And you grew up in the Midwest ...
I like it. I like being from the Midwest. I like being from the flyover states. It's weird, I identify myself -- I don't know how I identify myself. Do I identify myself as a Midwesterner? I've lived in New York City longer than any place -- I've lived here for 18 years. And I was born here and I lived in California as a kid. I lived in Kansas twice. And my parents were from London. So, I always felt like I was kind of moving around and I never knew where my roots really were. But, I think the formative years for me were spent in the Midwest. And, during that time, I think I kind of came to this conclusion that it's a good thing to grow up in a place that you know is not the cool place to be. I think it's good for your kids' psyche and character to know that you're living in a place that people don't necessarily come to. Unless they have relatives, you don't visit.
And now, when I go back to Kansas City -- and I go back, still, pretty often -- while I am happy that I live here, I will say there is something ... I do feel more relaxed there. People seem to be friendlier. And there's something I really treasure about it. I love New York City -- it's the greatest city in the world -- but there are some aspects of Kansas City that I really miss.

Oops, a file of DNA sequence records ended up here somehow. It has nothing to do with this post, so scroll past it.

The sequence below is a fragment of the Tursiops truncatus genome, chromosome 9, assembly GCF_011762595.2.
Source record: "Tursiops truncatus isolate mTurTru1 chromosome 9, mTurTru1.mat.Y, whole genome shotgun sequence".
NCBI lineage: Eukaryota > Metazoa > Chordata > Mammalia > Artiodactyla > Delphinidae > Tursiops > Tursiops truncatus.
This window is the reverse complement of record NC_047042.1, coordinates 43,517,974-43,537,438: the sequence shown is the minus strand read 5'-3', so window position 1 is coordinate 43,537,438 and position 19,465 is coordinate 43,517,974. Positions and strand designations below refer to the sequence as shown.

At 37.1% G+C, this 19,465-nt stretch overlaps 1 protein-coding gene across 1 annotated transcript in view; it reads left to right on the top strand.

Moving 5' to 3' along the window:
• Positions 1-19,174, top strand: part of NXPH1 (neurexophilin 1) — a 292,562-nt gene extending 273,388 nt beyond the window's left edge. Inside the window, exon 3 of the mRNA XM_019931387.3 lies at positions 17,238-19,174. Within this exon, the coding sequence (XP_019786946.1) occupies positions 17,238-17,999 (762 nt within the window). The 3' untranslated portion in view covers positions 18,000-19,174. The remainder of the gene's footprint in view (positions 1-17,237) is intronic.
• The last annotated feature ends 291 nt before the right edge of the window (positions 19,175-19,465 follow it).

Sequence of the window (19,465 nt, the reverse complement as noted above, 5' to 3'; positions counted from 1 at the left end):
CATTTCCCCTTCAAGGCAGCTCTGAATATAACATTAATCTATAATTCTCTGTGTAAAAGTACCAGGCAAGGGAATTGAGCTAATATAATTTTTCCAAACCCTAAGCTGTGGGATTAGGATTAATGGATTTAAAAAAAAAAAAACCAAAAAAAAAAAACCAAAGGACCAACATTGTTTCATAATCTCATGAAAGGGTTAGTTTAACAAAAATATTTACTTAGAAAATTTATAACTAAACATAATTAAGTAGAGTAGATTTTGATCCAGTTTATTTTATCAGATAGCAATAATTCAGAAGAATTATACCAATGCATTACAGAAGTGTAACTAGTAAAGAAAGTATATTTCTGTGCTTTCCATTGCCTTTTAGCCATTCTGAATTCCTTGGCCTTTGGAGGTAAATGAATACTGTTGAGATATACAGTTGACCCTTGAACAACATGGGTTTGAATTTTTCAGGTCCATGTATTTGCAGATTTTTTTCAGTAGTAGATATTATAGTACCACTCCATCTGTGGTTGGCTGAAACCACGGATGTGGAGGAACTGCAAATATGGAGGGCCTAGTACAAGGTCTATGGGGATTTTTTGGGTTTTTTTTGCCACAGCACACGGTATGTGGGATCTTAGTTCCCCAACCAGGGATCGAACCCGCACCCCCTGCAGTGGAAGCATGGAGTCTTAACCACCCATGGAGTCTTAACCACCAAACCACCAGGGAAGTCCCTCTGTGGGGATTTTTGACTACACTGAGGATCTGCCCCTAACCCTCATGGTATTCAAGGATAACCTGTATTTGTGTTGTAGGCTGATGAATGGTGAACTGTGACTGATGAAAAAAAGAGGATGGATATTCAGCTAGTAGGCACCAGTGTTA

When I was at Sundance I saw "Prince Avalanche."
Oh, right on.
It was really nice to see David Gordon Green do a small film like this after something like "The Sitter" which was critically panned and didn't do well at the box office.
Like a throwback to some of his earlier movies?
Exactly. Did you get that sense?
Well, David is awesome. I love that guy. I've known him since "George Washington" -- we met at a film festival. We met at Rotterdam and it was like, "These guys are awesome." And David, who I became good friends with, I just remember thinking, This guy is the real deal. There's nothing pretentious about him and he's funny as hell. And he's quirky and poetic. He really is. You know, I think part of what is authentic about him is that he did go off and do "The Sitter" or "Your Highness." I remember when he was making "Your Highness," he goes, "I kind of picture it being a stoner movie, but it's 'Krull.' A stoner 'Krull.'" And he's like, "I guess studios didn't really like that description."